In 1775, Rathbun received training with the Connecticut militia and, in May 1776, he was formally inducted.
On 19 September 19,1776, his father Benjamin and other residents of Hopkington, Connecticut, signed a declaration in support of the war of the “United Colonies” against Great Britain, pledging to assist the colonies. Rathbun fought with the elite forces of Captain Eliphilat Holmes as one of the Connecticut Minutemen, soldiers “on call”, interrupting their lives, dropping their plows and picking up their muskets at a “minute’s notice” to go to battle.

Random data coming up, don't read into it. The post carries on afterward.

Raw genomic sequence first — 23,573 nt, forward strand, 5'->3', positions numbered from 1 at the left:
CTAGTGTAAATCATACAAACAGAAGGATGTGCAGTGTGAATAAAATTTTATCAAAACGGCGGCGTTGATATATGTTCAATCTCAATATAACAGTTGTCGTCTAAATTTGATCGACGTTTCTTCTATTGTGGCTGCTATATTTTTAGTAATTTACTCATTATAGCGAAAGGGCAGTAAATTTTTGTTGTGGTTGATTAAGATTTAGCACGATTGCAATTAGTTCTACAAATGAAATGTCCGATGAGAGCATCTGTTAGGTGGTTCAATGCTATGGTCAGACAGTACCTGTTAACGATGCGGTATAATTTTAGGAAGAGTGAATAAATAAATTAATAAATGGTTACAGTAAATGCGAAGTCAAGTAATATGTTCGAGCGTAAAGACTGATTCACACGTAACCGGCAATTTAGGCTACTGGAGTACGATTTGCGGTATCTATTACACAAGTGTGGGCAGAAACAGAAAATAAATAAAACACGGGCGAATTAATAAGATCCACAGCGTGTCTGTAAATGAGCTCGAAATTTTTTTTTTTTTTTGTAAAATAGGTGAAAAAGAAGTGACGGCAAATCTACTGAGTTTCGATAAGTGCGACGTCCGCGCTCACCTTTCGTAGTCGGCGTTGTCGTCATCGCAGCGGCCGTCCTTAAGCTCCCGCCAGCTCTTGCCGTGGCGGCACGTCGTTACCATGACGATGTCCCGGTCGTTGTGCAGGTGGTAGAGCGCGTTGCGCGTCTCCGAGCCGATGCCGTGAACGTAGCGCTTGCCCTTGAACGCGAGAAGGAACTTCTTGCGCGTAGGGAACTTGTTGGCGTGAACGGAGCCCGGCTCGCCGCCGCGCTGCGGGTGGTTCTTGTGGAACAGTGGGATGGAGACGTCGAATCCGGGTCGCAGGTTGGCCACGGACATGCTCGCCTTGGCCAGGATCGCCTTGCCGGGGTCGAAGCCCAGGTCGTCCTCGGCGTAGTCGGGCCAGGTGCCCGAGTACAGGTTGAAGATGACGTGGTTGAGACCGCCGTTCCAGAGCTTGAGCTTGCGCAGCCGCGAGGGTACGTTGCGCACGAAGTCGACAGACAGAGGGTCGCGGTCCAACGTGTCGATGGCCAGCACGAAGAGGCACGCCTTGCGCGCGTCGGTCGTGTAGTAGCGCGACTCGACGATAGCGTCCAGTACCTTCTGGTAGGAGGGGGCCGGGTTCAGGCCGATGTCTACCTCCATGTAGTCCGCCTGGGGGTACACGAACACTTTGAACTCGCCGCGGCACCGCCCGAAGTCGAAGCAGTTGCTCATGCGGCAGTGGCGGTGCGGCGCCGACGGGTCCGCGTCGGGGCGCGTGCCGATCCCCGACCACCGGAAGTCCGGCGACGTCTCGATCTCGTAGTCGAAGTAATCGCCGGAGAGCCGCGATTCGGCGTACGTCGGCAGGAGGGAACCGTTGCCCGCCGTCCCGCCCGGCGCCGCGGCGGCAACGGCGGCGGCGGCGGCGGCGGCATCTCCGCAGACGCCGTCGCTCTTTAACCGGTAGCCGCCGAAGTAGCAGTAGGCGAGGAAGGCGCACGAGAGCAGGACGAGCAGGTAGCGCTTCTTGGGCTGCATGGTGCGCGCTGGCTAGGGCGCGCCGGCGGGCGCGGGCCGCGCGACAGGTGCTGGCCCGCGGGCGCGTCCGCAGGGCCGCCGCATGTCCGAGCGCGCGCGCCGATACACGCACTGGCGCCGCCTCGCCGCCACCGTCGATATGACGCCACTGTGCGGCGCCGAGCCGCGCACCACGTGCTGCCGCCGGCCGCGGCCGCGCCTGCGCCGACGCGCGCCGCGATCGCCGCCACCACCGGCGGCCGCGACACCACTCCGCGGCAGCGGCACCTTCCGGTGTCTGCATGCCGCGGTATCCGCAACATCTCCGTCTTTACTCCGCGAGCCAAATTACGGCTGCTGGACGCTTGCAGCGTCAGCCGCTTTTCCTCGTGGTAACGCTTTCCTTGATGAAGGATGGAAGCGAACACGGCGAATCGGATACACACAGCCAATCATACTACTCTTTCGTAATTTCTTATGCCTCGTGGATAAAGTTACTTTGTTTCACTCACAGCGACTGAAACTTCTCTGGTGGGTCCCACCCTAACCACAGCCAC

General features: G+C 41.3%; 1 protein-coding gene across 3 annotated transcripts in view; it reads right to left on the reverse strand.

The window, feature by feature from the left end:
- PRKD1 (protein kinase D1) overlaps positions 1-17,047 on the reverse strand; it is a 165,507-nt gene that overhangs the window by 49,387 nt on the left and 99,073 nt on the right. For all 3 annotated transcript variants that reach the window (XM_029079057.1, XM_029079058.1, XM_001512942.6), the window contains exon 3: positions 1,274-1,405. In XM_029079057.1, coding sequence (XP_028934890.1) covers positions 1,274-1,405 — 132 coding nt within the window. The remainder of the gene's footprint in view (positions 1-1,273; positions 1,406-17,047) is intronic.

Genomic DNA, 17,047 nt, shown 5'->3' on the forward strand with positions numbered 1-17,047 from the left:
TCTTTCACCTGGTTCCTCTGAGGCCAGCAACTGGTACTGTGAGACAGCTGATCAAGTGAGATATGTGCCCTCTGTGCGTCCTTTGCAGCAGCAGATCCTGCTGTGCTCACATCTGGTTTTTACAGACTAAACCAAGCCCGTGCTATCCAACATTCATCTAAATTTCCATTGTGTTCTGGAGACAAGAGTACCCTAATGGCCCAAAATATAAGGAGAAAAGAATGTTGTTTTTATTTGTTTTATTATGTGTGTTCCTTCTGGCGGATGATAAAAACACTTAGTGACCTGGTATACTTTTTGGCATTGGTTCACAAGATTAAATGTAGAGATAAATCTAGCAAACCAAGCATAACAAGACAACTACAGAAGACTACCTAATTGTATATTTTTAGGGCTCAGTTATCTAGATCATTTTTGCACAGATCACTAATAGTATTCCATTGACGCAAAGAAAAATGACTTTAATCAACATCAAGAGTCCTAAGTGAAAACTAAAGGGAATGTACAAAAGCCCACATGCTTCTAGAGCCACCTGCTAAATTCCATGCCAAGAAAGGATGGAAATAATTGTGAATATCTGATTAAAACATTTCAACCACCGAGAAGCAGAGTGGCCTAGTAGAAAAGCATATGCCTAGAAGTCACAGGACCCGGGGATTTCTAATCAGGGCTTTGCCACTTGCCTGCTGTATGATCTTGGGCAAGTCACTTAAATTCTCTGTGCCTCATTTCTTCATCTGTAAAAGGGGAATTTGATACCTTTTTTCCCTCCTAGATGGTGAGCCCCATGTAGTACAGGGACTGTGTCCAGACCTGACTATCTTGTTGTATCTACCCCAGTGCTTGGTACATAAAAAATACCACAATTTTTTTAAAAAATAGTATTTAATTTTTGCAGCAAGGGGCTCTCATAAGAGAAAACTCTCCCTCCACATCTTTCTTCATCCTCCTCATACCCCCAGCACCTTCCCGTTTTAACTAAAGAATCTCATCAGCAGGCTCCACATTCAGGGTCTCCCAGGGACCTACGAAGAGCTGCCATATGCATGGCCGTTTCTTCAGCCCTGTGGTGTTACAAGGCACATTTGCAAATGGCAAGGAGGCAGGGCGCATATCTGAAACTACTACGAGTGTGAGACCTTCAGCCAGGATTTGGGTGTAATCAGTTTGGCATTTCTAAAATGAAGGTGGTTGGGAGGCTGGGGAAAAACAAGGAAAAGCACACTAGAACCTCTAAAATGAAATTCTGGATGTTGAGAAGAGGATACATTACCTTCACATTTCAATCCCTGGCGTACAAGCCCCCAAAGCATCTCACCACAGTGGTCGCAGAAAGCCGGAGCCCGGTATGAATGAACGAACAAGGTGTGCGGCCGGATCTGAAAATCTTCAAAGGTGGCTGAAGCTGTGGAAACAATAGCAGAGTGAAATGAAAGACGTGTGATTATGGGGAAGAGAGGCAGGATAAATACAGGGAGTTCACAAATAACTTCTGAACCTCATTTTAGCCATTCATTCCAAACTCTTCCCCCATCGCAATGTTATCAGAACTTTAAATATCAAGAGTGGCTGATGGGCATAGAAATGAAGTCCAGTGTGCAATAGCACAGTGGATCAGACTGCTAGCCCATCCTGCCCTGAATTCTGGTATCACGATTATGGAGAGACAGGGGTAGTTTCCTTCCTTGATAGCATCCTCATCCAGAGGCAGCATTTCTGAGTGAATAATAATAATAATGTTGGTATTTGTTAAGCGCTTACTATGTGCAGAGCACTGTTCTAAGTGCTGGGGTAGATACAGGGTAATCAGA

Following the war, Rathbun became a successful farmer in upstate New York. In 1808, he bought 300 acres in Howard, New York, and grew new strains of rye grain that he used to make whiskey in his distillery. He built a home that came to be called “the Castle,” which was large enough to raise his family and to hold town meetings. Until his death in 1838 in Howard, Steuben County, New York, he celebrated the Declaration of Independence’s guarantees of life, liberty, and property by growing his land holdings in ‘the old Castle district’ and leading the popular movement of rye whiskey artisan producers.